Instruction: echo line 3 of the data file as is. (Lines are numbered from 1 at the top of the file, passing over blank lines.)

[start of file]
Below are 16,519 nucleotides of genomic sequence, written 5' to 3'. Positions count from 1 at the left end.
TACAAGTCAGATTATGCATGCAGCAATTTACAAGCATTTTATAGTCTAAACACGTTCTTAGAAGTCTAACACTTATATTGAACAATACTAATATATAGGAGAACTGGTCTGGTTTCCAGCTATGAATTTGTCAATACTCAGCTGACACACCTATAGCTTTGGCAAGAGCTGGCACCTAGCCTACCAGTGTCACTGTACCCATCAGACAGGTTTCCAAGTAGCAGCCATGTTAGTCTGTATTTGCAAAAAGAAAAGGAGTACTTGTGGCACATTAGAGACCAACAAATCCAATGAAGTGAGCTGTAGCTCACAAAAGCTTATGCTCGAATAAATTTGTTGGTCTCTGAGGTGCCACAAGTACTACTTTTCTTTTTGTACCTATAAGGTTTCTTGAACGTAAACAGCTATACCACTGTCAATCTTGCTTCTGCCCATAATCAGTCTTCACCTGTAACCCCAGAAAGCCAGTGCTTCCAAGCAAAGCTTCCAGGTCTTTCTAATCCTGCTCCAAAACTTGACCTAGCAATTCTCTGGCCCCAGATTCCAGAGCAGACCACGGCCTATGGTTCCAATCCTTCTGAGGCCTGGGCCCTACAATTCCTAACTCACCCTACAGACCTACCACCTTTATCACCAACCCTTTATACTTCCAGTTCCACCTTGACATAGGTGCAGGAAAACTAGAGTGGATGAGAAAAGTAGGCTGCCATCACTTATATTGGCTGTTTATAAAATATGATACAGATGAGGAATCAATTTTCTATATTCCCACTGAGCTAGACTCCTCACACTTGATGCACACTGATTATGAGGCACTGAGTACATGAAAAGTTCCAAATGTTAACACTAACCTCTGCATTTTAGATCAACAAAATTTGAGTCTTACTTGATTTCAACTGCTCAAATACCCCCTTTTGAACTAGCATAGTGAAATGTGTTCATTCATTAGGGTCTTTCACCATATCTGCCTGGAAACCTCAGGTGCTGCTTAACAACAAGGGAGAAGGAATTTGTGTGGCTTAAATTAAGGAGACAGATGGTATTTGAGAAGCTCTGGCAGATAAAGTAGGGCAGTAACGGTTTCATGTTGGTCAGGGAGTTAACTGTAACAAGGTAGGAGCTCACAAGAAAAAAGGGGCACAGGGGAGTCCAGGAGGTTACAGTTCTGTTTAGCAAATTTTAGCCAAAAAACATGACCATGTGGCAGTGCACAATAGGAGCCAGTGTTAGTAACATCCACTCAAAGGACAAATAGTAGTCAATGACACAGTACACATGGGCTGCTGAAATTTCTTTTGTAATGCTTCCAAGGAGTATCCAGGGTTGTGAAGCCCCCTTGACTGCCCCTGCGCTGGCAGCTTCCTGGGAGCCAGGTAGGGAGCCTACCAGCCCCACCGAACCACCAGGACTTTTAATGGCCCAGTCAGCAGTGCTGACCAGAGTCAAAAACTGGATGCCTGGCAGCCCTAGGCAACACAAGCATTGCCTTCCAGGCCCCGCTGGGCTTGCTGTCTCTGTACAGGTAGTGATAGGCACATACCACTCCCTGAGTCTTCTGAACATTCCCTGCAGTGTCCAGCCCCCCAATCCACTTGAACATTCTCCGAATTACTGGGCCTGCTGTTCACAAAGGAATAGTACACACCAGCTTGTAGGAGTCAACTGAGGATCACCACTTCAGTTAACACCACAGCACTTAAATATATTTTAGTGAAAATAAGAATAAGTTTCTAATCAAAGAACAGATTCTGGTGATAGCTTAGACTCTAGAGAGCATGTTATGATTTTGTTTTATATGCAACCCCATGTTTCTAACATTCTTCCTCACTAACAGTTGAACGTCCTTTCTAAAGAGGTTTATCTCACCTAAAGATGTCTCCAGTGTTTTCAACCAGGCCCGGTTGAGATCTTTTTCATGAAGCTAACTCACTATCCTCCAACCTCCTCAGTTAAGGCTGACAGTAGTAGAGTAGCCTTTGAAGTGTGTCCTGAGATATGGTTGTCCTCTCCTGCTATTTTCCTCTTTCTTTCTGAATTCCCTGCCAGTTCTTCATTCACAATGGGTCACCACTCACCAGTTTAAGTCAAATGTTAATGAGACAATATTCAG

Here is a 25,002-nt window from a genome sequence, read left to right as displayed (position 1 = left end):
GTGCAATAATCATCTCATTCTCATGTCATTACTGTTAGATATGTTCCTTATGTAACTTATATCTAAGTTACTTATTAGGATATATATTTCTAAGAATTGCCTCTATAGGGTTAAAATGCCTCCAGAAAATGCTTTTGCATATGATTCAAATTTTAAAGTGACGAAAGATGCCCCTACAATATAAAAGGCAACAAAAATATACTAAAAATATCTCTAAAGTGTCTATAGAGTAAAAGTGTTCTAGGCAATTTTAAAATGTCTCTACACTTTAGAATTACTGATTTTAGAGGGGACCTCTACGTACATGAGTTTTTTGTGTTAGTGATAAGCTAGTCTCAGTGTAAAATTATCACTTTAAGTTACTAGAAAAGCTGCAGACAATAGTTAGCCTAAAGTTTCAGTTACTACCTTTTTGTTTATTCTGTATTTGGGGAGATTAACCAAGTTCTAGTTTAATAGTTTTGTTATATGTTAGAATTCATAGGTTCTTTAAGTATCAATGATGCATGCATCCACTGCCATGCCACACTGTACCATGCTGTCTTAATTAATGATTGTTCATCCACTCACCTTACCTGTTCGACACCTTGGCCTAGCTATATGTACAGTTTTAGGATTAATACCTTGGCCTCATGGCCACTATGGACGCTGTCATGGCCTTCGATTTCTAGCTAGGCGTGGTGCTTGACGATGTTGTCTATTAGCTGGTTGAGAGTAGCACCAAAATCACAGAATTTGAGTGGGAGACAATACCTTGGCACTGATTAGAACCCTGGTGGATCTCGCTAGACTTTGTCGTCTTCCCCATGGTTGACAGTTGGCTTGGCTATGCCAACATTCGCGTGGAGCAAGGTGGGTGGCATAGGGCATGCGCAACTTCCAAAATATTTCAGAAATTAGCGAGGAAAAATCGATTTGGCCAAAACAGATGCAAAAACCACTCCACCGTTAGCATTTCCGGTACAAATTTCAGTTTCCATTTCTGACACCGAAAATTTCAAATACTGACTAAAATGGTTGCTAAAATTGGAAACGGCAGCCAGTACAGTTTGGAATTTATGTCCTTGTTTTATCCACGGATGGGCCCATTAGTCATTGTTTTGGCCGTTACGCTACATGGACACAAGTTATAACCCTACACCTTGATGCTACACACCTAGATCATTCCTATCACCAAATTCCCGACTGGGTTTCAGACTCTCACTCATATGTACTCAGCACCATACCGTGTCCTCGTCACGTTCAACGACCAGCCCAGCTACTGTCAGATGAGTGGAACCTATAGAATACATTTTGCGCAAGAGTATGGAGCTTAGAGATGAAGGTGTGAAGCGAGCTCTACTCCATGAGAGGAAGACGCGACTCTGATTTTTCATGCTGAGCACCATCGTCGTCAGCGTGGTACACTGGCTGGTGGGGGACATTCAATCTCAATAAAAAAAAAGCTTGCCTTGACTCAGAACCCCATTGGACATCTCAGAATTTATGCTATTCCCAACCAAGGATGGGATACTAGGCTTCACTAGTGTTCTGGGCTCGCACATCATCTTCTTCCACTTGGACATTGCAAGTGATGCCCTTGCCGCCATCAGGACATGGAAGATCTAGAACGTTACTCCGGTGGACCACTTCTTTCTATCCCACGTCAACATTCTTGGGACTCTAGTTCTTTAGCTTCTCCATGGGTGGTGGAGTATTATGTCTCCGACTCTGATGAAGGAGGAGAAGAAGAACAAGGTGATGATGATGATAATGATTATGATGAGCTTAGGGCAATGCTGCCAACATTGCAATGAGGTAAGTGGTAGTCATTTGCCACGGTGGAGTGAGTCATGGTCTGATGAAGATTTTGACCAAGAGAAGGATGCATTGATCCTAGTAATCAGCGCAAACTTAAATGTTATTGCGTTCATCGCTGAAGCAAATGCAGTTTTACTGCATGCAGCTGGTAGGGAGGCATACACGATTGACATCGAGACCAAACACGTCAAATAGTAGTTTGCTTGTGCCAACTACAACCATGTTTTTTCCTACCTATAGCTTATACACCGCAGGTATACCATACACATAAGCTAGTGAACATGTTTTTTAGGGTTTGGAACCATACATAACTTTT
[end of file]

Here is a 25,002-nt window from a genome sequence, read left to right as displayed (position 1 = left end):